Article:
McDonald: It’s a really broad ranging set of culture-building and initiatives meant to draw new people into the knowledge economy and the discussions about what that should look like. It creates a place of welcome and belonging for people who have traditionally not felt that they’ve had access to the established paths or networks to participate in the 21st century economy. We look at our work in four core lanes
- Creating a shared understanding about diversity’s potential to drive innovation
- Becoming a place that welcomes founders in Baltimore that take a nontraditional path to starting their company, show them that Baltimore is excited there here, supports their growth, will provide a network of resources, and link them into peer networks so founders can grow together
- Broadening pathways to technology careers for kids and adults
- Promoting technology that drives DEI
Describe your experience instilling the value of DEI at your company.
Ross: It is a struggle because company surveys give us data and anecdotes that we are struggling to retain diverse candidates. I attended a seminar where a woman who moved out of a technical career into a diversity officer position said that inclusion leads diversity. You almost need a critical mass in your company for people to feel included, so they feel comfortable staying and speaking their mind. To get up that initial activation energy is hard. We haven’t figured it all the way out, but we speak to new candidates honestly about where we are and what we’re trying to do.
When you’re helping clients hire, what kind of strategy do you provide to ensure they are inclusive and diverse?
Prescott: We don’t exactly drive recruitment strategy with our clients. We try to help people understand that there’s not just one point in time that you start diversity initiatives. It’s everything from how your job postings are written, where you post them, who’s on the interview panel, how are they on boarded, who’s involved in the onboarding process, and did you provide them with a partner or advocate in the organization?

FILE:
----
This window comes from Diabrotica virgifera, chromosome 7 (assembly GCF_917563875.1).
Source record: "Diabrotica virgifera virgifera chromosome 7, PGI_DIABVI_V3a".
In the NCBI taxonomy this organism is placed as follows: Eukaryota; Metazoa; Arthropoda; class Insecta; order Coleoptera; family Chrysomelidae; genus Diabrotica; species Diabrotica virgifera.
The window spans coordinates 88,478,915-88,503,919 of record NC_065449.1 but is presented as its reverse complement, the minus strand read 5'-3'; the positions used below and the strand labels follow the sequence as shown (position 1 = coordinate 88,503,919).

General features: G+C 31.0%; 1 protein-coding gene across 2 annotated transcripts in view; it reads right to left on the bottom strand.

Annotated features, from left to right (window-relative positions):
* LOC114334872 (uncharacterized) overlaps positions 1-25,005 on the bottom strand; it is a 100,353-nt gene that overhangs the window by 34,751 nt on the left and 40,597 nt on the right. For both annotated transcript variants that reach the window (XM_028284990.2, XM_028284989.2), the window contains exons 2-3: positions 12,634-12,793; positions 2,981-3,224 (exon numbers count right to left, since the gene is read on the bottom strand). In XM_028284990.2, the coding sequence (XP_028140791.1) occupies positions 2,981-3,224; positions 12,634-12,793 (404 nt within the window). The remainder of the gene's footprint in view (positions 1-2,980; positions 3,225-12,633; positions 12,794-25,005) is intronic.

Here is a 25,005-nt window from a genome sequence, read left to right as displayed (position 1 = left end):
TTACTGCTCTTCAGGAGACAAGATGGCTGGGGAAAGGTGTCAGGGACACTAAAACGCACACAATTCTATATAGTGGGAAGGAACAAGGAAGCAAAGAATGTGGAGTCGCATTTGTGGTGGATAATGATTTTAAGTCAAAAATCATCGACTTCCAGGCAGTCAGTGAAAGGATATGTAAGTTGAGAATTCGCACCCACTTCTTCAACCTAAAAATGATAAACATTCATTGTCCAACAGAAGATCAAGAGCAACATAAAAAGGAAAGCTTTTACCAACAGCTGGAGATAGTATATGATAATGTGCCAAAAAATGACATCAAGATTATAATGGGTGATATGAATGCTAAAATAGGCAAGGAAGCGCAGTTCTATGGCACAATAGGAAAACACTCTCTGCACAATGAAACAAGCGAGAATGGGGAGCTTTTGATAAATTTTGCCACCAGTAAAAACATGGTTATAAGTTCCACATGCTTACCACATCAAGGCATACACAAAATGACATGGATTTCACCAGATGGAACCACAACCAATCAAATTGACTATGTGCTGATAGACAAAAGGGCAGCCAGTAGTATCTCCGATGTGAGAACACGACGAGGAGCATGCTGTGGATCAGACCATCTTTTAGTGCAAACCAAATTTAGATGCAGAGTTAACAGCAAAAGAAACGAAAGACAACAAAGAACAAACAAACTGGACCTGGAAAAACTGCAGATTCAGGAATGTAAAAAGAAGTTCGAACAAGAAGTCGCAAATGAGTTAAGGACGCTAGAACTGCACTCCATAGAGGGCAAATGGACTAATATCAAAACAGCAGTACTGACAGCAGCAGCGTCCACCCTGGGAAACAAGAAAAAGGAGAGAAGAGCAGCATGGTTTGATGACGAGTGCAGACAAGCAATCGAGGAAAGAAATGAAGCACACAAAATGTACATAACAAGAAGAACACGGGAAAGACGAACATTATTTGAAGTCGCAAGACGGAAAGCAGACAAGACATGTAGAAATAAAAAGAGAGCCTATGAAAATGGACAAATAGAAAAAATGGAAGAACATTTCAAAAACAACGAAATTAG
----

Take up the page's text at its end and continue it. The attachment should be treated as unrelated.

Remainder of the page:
Before starting my business, I worked for a very large organization, and I will absolutely tell you that having an advocate in the organization that is the most critical thing. Before you meet that critical mass that Mari-Louise mentioned, to create a feeling of inclusion, people have to feel they have an advocate. They have to know that when they’re not in the room, somebody’s there speaking on their behalf or bringing back pertinent information.
When it comes to hiring, make sure you don’t just go to places where you can find diverse people. Make sure you create every touch point along the way to help people feel included. Diversity is the very beginning and honestly that is the lowest bar. You can go get diverse people, but how do you make the organization create equity and inclusion that’s the hard part.
Where I worked, 95 percent of the people were White men. They and at any moment would have on brown shoes khaki pants and a blue button-down shirt. How do you feel included in that environment and what do you do as an organization to say this is who we are and that’s fine. Yes, we can go get a whole bunch of diverse people, but then what? That’s the work that really needs to be done in the workplace. It’s that point where it becomes intentional. Things start to change.
How have you seen DEI processes work?
McDonald: I started my career in investment banking as a young woman in the late 80s, so I lived on the other side before anybody was even talking about diversity. I’ve experienced the whole continuum of what’s happened from the 80s to today in terms of first recognition and then grudging attempts to try to do things differently, to put language around it. It is the language that we have right now to talk about some set of standards that we hope that companies begin to adopt.
There isn’t a one-size-fits-all strategy to be successful and that’s why I keep going back to this concept of culture. When you have an inclusive culture, sometimes it’s hard to put language around. But you know when you see it, there’s an authenticity. A genuine attempt to continually evolve approaches.